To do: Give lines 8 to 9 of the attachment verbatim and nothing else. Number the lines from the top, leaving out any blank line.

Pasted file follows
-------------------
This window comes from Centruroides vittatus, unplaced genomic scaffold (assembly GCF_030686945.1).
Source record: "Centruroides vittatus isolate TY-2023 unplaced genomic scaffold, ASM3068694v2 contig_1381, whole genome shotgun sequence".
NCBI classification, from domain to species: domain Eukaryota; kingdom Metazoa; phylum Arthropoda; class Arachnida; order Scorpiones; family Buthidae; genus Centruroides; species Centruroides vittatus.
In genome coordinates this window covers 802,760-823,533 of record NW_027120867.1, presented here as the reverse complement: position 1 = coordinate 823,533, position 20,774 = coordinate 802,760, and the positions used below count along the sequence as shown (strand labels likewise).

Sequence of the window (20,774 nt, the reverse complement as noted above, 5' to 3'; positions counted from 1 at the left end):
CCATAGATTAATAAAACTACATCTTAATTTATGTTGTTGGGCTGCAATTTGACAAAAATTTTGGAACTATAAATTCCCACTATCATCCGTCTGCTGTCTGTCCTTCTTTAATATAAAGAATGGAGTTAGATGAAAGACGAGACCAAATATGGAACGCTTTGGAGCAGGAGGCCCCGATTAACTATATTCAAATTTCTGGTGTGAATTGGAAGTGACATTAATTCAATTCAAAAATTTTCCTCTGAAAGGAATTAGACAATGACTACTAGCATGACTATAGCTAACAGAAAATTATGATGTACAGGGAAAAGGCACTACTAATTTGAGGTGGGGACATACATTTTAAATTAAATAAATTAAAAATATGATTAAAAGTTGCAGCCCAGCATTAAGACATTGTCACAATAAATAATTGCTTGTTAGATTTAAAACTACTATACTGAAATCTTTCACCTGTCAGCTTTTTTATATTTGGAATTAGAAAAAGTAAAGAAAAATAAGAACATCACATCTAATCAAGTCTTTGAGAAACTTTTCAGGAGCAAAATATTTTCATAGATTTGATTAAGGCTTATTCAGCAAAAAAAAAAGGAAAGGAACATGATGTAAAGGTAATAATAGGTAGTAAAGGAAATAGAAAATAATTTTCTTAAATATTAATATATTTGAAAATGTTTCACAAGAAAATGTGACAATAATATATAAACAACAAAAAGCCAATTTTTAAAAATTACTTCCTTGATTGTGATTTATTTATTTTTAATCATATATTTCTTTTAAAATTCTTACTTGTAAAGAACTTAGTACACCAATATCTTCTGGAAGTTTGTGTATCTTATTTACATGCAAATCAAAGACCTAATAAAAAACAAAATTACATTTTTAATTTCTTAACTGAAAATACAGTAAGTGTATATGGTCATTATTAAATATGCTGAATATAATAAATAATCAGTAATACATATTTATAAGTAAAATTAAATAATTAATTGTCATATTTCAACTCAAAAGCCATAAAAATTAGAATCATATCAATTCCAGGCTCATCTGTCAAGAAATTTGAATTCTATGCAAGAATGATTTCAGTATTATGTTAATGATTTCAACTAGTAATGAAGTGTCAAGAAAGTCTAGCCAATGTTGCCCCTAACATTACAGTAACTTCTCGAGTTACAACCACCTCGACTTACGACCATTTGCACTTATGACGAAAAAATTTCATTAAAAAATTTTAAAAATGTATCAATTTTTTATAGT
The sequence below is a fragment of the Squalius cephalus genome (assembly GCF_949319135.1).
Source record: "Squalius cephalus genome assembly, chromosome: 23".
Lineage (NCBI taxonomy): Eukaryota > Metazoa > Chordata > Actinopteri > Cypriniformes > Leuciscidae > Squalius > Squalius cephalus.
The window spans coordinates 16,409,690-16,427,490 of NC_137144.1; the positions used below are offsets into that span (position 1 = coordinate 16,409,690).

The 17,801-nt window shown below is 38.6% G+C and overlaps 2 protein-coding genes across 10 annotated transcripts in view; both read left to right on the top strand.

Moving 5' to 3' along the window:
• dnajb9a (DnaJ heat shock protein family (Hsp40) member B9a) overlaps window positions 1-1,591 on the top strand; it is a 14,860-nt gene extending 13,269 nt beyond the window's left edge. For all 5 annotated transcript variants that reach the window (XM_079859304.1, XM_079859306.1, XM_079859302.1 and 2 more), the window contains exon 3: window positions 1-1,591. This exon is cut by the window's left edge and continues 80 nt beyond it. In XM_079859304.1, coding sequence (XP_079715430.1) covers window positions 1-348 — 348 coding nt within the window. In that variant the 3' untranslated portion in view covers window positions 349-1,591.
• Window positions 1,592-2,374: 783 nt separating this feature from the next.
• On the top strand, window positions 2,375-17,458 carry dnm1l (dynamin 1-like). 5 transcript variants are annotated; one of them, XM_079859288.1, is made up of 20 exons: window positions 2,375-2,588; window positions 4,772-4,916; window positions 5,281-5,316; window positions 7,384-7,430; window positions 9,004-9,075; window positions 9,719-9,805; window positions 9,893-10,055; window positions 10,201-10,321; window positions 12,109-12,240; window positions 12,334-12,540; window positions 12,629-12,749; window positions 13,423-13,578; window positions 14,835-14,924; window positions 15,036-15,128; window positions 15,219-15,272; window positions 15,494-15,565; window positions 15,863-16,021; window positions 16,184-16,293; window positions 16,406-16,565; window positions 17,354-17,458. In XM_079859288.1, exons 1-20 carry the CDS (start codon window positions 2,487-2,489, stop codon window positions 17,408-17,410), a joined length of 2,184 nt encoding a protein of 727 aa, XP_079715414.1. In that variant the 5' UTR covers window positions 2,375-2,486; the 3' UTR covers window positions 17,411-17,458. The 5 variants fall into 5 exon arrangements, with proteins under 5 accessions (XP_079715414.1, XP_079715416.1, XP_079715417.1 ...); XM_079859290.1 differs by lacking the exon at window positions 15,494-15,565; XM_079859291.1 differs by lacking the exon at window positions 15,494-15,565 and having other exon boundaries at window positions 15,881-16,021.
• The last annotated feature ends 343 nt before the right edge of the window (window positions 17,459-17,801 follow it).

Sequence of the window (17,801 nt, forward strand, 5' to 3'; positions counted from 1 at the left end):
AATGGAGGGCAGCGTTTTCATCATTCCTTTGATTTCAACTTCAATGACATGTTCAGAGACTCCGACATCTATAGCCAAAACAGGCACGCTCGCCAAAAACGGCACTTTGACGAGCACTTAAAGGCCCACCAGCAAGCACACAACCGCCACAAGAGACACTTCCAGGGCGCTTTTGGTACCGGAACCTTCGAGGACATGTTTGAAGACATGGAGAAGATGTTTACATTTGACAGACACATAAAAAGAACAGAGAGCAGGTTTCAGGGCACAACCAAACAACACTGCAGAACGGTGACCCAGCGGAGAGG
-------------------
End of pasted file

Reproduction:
Source record: "Squalius cephalus genome assembly, chromosome: 23".
Lineage (NCBI taxonomy): Eukaryota > Metazoa > Chordata > Actinopteri > Cypriniformes > Leuciscidae > Squalius > Squalius cephalus.